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    Interested in gardening?

    Browse the "Protecting Pollinators" tab to learn more about creating pollinator gardens in your backyard.

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    Leave the Leaves!

    A messy garden gives pollinators the habitat they need to survive the winter months.

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    Learn more about Manitoba pollinators!

    Bees, butterflies, moths, beetles, flies and hummingbirds - these are just a few insects that contribute to a healthy ecosystem.

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    Did you know...

    About 85% of all flowering plants require a pollinator to make seed. This includes both plants in natural ecosystems and in the crops and orchards that we rely on for food.

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    Invite pollinators into your community

    Work together with members of your community to encourage pollinator habitat within school, business and home landscapes.

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BBee Better MB logoee Better Manitoba is a group of like-minded organizations who have come together with a common goal - to inspire and empower Manitobans to protect, conserve and create pollinator-friendly habitat at home and in their communities.

Click here to learn more.

Follow us on Instagram and Facebook! 

instagram link to Bee Better MB @BeeBetterMB  facebook logo Bee Better Manitoba

What's New?

Best Practices for Pollinators 2024 Summit, Feb 27-29

best practices for pollinators 2024 logoOn Feb 27-29, the Pollinator Friendly Alliance and the Xerces Society is hosting a virtual summit to discuss best practices for pollinators. In this three-day event, enjoy live presentations with a wealth of experts and topics on ecologically sound land practices that promote pollinators, climate resilience, clean water and lands. Summit topics provide practical knowledge and innovation on pesticide reduction, habitat installation, conservation, pollinator biology, climate resilience and more.

To register or find out more information on this great event, click here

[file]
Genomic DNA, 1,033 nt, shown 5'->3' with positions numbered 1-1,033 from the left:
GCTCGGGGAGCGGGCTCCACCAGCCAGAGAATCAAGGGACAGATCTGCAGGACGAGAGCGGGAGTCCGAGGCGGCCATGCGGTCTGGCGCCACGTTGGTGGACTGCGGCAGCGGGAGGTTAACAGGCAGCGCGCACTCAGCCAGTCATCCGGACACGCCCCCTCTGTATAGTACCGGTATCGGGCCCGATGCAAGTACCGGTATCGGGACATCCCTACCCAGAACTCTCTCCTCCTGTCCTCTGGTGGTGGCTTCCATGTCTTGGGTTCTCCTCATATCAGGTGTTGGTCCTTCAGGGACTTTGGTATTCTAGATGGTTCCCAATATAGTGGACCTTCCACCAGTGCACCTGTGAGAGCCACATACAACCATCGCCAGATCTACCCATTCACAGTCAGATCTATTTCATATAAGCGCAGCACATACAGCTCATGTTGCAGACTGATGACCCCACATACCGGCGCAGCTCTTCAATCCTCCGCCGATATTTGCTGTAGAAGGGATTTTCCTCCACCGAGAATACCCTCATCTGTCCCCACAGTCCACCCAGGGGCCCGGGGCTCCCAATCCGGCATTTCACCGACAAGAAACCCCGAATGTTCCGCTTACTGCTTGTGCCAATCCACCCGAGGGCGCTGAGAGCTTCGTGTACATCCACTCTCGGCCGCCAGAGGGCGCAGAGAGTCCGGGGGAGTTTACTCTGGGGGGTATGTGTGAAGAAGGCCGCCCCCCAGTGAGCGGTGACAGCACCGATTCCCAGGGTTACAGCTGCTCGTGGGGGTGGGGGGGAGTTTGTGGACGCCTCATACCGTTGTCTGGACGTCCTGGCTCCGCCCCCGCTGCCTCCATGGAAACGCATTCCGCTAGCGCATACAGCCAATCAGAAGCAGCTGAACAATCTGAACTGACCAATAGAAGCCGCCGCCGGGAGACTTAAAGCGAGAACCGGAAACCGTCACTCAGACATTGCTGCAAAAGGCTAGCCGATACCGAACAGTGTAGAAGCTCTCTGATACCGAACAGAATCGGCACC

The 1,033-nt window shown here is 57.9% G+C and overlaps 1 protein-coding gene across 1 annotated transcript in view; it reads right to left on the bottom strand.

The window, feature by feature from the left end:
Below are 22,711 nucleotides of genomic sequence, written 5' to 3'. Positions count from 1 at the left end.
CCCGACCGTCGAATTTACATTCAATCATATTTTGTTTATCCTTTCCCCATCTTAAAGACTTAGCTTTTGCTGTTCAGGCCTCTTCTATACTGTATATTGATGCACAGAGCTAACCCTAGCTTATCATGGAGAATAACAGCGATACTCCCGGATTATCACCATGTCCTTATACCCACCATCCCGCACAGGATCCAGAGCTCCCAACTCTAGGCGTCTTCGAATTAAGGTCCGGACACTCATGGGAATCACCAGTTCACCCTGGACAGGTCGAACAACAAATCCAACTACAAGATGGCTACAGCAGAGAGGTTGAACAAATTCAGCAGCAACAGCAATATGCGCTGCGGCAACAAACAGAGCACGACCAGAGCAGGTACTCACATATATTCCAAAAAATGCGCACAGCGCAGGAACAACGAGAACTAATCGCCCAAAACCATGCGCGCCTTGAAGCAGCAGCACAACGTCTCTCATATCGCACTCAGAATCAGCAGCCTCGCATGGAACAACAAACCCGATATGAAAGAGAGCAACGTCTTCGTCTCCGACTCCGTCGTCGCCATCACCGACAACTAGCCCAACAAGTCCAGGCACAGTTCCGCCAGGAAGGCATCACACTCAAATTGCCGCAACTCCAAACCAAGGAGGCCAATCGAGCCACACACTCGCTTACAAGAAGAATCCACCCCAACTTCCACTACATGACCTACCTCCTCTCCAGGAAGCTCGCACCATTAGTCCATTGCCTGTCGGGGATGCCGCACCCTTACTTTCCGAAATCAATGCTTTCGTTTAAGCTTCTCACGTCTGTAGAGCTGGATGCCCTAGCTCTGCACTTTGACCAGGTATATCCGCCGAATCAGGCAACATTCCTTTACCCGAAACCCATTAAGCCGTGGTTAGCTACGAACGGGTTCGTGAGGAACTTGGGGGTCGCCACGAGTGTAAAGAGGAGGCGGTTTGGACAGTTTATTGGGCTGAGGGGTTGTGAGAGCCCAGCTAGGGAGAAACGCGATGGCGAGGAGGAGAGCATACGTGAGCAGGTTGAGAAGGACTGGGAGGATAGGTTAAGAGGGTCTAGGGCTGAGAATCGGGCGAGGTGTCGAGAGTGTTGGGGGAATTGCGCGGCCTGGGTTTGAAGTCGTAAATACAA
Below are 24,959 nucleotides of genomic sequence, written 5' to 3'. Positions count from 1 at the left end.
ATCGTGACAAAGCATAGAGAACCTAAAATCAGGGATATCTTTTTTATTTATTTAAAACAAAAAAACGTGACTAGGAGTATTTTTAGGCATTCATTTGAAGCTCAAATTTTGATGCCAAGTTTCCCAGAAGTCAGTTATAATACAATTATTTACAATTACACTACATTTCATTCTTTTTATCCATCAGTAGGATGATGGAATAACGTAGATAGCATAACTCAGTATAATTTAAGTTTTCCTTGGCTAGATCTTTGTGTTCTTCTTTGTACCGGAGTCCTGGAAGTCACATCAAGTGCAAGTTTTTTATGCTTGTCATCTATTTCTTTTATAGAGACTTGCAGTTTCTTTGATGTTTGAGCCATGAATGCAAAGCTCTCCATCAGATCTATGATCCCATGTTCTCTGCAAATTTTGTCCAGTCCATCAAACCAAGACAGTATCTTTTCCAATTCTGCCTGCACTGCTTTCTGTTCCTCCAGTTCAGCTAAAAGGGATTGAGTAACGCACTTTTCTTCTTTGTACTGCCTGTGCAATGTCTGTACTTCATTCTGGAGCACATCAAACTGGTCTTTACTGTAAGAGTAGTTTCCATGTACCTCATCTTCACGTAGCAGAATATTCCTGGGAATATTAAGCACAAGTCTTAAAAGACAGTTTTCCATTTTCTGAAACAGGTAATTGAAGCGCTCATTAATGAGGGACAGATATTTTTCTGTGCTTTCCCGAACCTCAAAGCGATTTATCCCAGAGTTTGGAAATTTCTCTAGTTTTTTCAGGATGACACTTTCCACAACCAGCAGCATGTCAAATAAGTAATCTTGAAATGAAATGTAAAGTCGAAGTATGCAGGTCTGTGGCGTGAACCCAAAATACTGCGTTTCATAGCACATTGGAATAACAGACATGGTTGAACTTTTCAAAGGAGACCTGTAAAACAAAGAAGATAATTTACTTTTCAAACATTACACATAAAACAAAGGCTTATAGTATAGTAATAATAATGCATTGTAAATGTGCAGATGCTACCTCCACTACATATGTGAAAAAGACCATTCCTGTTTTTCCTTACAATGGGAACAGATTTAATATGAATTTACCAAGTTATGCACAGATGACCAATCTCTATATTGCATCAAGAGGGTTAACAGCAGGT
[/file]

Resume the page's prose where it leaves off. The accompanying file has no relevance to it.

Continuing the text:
Webinar: Cultivating Change with Lorraine Johnson - Jan 25, 6pm CT

wild onesHosted by Wild Ones, learn about the pivotal role of gardening as an act of stewardship in the face of climate and ecological challenges. Discover the profound connections between individual gardens and the broader world and learn how these green spaces can serve as catalysts for positive ecological and social change. Join Wild Ones for a practical and insightful discussion on gardening’s positive impact on the environment and our future. 

Click here to register!


Fall & Winter Workshops Hosted by FortWhyte Alive, Urban Ecology Winnipeg

FortWhyte Alive, along with partner host Urban Ecology Winnipeg, is excited to offer the following Fall & Winter Workshops in 2023-24. The goal of these workshops is to provide a collaborative space for land-based, nature-based, and environmental educators - both classroom teachers and those who teach in other ways - to share ideas, opportunities, and challenges from many perspectives.

FALL WORKSHOP, NOV 15: Connecting and Learning: Biodiversity and Indigenous Plants in Schoolyards and Community Spaces

Listen to perspectives from a panel of educators and facilitators with experience in building biodiversity and Indigenous gardens and the community around them, specifically with a focus on children and youth, then discuss challenges and opportunities with break-out sessions.

Click here to register for the Fall Workshop

WINTER WORKSHOP, JAN 31: Connecting and Learning: Intro to Indigenous Land-Based Learning with Nicki Ferland

Nicki Ferland, a Two-Spirit Red River Métis Sundancer from Lorette, will provide an introduction to Indigenous land-based education for Indigenous and non-Indigenous educators, with special attention paid to urban land-based education. Participants will be guided through experiences and learnings that they can incorporate into their own classrooms, and will explore ways to facilitate land-based programming for diverse student groups with respect and humility.

Click here to register for the Winter Workshop


Webinar: “Creating and Managing Landscapes for Native Bees”, Oct 12th at 6 PM (CT)

wild ones logoJoin Wild Ones Honorary Director Heather Holm as she explores the nesting habitats, life cycles, pollen collection, brood rearing, and general characteristics of some of the most common native bees in eastern North America, while highlighting the pollination of native plants and the mutualism between native plants and native bees.

Learn about pollen specialists, the presentation of floral resources, and how the physical characteristics of bees can influence their effectiveness as pollinators. Heather will also discuss ways to manage landscapes to enhance bee diversity, plant selection considerations, and ultimately how to think like a bee! 

Click here to Register!


Tall Grass Prairie Walks hosted by CPAWS - July 9, Aug 13, and Sept 24

CPAWSThe Canadian Parks and Wilderness Society (Manitoba Chapter) are hosting a series of Tall Grass Prairie walks throughout the summer. Led by biologist John Morgan, The walk includes an interactive tour of the remnant prairie grass along the Headingley Grand Trunk Trail. You will learn why native prairie grasses across the continent have dwindled and what we can do to help protect the remaining 1% of this important natural landscape.

Each month the landscape changes drastically,  so they are offering this guided walk four times throughout the year (registration costs $10). Below are the guided tour dates (click the links to register):


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